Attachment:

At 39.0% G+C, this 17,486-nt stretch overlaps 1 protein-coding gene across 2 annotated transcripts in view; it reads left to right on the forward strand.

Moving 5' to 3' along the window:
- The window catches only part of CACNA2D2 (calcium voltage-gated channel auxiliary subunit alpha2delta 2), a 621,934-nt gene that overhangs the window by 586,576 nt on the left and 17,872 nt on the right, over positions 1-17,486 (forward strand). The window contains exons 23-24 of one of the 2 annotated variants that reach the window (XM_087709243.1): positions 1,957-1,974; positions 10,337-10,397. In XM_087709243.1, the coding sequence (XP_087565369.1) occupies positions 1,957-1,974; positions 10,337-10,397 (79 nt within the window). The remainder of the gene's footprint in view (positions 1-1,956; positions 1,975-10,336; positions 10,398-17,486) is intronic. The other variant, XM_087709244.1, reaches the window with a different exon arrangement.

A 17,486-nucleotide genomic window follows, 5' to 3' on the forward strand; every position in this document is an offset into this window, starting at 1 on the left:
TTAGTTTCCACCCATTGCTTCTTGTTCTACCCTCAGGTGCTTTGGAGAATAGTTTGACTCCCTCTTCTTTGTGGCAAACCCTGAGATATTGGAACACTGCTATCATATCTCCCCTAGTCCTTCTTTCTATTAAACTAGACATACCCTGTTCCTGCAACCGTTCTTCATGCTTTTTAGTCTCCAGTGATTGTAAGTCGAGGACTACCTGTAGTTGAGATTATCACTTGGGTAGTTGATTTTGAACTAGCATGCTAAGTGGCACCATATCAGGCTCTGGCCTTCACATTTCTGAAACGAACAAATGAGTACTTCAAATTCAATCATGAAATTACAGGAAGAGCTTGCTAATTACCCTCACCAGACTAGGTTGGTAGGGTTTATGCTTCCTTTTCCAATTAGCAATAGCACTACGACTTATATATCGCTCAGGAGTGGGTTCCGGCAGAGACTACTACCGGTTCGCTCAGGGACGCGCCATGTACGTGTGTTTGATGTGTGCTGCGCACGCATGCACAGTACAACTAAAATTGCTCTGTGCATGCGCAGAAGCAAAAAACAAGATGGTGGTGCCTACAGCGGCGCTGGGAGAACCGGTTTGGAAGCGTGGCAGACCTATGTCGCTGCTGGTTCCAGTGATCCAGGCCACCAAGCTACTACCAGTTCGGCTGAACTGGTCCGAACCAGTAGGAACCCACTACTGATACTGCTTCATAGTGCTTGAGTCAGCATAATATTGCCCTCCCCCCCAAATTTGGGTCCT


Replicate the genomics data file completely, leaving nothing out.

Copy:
At 39.0% G+C, this 17,486-nt stretch overlaps 1 protein-coding gene across 2 annotated transcripts in view; it reads left to right on the forward strand.

Moving 5' to 3' along the window:
- The window catches only part of CACNA2D2 (calcium voltage-gated channel auxiliary subunit alpha2delta 2), a 621,934-nt gene that overhangs the window by 586,576 nt on the left and 17,872 nt on the right, over positions 1-17,486 (forward strand). The window contains exons 23-24 of one of the 2 annotated variants that reach the window (XM_087709243.1): positions 1,957-1,974; positions 10,337-10,397. In XM_087709243.1, the coding sequence (XP_087565369.1) occupies positions 1,957-1,974; positions 10,337-10,397 (79 nt within the window). The remainder of the gene's footprint in view (positions 1-1,956; positions 1,975-10,336; positions 10,398-17,486) is intronic. The other variant, XM_087709244.1, reaches the window with a different exon arrangement.

A 17,486-nucleotide genomic window follows, 5' to 3' on the forward strand; every position in this document is an offset into this window, starting at 1 on the left:
TTAGTTTCCACCCATTGCTTCTTGTTCTACCCTCAGGTGCTTTGGAGAATAGTTTGACTCCCTCTTCTTTGTGGCAAACCCTGAGATATTGGAACACTGCTATCATATCTCCCCTAGTCCTTCTTTCTATTAAACTAGACATACCCTGTTCCTGCAACCGTTCTTCATGCTTTTTAGTCTCCAGTGATTGTAAGTCGAGGACTACCTGTAGTTGAGATTATCACTTGGGTAGTTGATTTTGAACTAGCATGCTAAGTGGCACCATATCAGGCTCTGGCCTTCACATTTCTGAAACGAACAAATGAGTACTTCAAATTCAATCATGAAATTACAGGAAGAGCTTGCTAATTACCCTCACCAGACTAGGTTGGTAGGGTTTATGCTTCCTTTTCCAATTAGCAATAGCACTACGACTTATATATCGCTCAGGAGTGGGTTCCGGCAGAGACTACTACCGGTTCGCTCAGGGACGCGCCATGTACGTGTGTTTGATGTGTGCTGCGCACGCATGCACAGTACAACTAAAATTGCTCTGTGCATGCGCAGAAGCAAAAAACAAGATGGTGGTGCCTACAGCGGCGCTGGGAGAACCGGTTTGGAAGCGTGGCAGACCTATGTCGCTGCTGGTTCCAGTGATCCAGGCCACCAAGCTACTACCAGTTCGGCTGAACTGGTCCGAACCAGTAGGAACCCACTACTGATACTGCTTCATAGTGCTTGAGTCAGCATAATATTGCCCTCCCCCCCAAATTTGGGTCCT